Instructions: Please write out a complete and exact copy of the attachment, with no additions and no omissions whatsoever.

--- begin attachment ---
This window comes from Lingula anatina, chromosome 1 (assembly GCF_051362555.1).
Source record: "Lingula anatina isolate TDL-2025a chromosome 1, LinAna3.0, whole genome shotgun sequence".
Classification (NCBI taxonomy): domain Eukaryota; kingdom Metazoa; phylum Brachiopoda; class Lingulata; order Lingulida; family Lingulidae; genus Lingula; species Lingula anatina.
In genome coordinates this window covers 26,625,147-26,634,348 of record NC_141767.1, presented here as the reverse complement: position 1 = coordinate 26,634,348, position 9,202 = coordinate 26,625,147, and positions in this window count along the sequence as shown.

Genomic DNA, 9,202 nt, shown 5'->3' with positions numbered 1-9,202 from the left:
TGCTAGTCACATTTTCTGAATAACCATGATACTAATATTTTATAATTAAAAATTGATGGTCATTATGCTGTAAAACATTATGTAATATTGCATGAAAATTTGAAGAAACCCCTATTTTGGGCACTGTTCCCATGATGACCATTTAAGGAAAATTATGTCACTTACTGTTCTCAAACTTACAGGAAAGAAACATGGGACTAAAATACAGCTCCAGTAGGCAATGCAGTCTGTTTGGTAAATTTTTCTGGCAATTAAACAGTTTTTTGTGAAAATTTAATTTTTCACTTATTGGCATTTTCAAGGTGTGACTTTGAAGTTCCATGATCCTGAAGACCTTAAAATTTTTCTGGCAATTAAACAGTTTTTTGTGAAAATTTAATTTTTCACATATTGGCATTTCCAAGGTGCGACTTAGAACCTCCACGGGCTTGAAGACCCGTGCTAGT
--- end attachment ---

This window comes from Lingula anatina, chromosome 1 (assembly GCF_051362555.1).
Source record: "Lingula anatina isolate TDL-2025a chromosome 1, LinAna3.0, whole genome shotgun sequence".
Classification (NCBI taxonomy): domain Eukaryota; kingdom Metazoa; phylum Brachiopoda; class Lingulata; order Lingulida; family Lingulidae; genus Lingula; species Lingula anatina.
In genome coordinates this window covers 26,625,147-26,634,348 of record NC_141767.1, presented here as the reverse complement: position 1 = coordinate 26,634,348, position 9,202 = coordinate 26,625,147, and positions in this window count along the sequence as shown.

Genomic DNA, 9,202 nt, shown 5'->3' with positions numbered 1-9,202 from the left:
TGCTAGTCACATTTTCTGAATAACCATGATACTAATATTTTATAATTAAAAATTGATGGTCATTATGCTGTAAAACATTATGTAATATTGCATGAAAATTTGAAGAAACCCCTATTTTGGGCACTGTTCCCATGATGACCATTTAAGGAAAATTATGTCACTTACTGTTCTCAAACTTACAGGAAAGAAACATGGGACTAAAATACAGCTCCAGTAGGCAATGCAGTCTGTTTGGTAAATTTTTCTGGCAATTAAACAGTTTTTTGTGAAAATTTAATTTTTCACTTATTGGCATTTTCAAGGTGTGACTTTGAAGTTCCATGATCCTGAAGACCTTAAAATTTTTCTGGCAATTAAACAGTTTTTTGTGAAAATTTAATTTTTCACATATTGGCATTTCCAAGGTGCGACTTAGAACCTCCACGGGCTTGAAGACCCGTGCTAGT